Selected Article


Pesticide Exposure and Asthma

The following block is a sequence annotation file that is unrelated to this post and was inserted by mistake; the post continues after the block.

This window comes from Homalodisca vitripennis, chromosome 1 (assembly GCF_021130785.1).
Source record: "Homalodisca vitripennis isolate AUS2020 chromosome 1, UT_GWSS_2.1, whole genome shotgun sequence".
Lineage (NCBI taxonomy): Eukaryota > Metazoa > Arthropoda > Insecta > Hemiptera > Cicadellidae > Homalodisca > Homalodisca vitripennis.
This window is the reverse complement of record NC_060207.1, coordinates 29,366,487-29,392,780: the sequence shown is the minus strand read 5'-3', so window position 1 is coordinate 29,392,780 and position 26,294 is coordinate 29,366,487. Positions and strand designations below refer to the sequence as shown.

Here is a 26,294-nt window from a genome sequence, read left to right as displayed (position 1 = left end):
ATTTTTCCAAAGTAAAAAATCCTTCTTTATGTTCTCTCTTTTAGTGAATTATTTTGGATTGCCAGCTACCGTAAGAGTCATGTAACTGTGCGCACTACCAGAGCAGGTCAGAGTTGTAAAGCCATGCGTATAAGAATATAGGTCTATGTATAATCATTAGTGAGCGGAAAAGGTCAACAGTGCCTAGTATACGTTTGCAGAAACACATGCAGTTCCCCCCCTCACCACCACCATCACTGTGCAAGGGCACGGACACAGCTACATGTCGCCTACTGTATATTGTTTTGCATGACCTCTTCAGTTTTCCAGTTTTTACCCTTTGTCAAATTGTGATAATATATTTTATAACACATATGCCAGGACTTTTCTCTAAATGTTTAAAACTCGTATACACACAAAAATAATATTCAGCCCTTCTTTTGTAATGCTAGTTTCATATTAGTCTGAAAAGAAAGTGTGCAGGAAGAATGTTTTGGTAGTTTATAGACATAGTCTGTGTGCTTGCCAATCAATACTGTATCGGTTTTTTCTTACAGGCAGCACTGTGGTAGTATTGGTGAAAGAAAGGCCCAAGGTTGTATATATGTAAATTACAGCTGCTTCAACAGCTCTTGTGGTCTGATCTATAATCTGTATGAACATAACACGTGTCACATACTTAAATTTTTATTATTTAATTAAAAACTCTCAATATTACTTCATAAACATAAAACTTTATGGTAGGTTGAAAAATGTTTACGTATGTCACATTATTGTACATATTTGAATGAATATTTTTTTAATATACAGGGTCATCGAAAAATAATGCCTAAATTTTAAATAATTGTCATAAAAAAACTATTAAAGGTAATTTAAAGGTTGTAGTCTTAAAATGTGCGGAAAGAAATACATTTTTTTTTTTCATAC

Exposureto pesticides can trigger or exacerbate asthma, induce bronchospasm, orincrease bronchial hyperreactivity. Pesticides that inhibit cholinesterase canprovoke bronchospasm through increased cholinergic activity. At high doses,certain pesticides can act as airway irritants. Low levels that areinsufficient to cause acute poisoning can trigger severe reactions in thosewithout a previous diagnosis of asthma. Pesticides linked to asthma, wheezing,and hyperreactive airway disease include: 1. The antimicrobials chlorine andchloramine; 2. the fumigants metam sodium and ethylene oxide; 3. the fungicidescaptafol, chlorothalonil, maneb/mancozeb and other ethylenbisdithiocarbamates;4. the herbicides alachlor, atrazine, EPTC, and paraquat; 5. and theinsecticides carbofuran, chlorpyrifos, dichlorvos, malathion, pyrethrins,pyrethrum, and synthetic pyrethroids. The Children’s Health Study, apopulation-based study in southern California, found that children diagnosed bythe age of five were more likely to have asthma if exposed to pesticides.Wheezing in Iowa farm children was associated with herbicide exposure, but moststudies show farmers’ children to be at lower risk of allergic disease,including hay fever. SENSOR (Sentinel Event Notification System ForOccupational Risks) found that 3.4% of 534 cases of work-related asthma inMichigan and New Jersey, were pesticide related. 2.6% of 1101 cases ofoccupational asthma reported in California, Massachusetts, Michigan, and NewJersey were pesticide related. Dyspnea and cough were found in over 78% ofworkers on apricot farms where large amounts of sulfur were used. Somehousehold aerosol sprays trigger symptoms and impair lung function inasthmatics, and use of mosquito coils inside the home was associated with ahigher prevalence of asthma. Keywords:Pesticide,Exposure, Asthma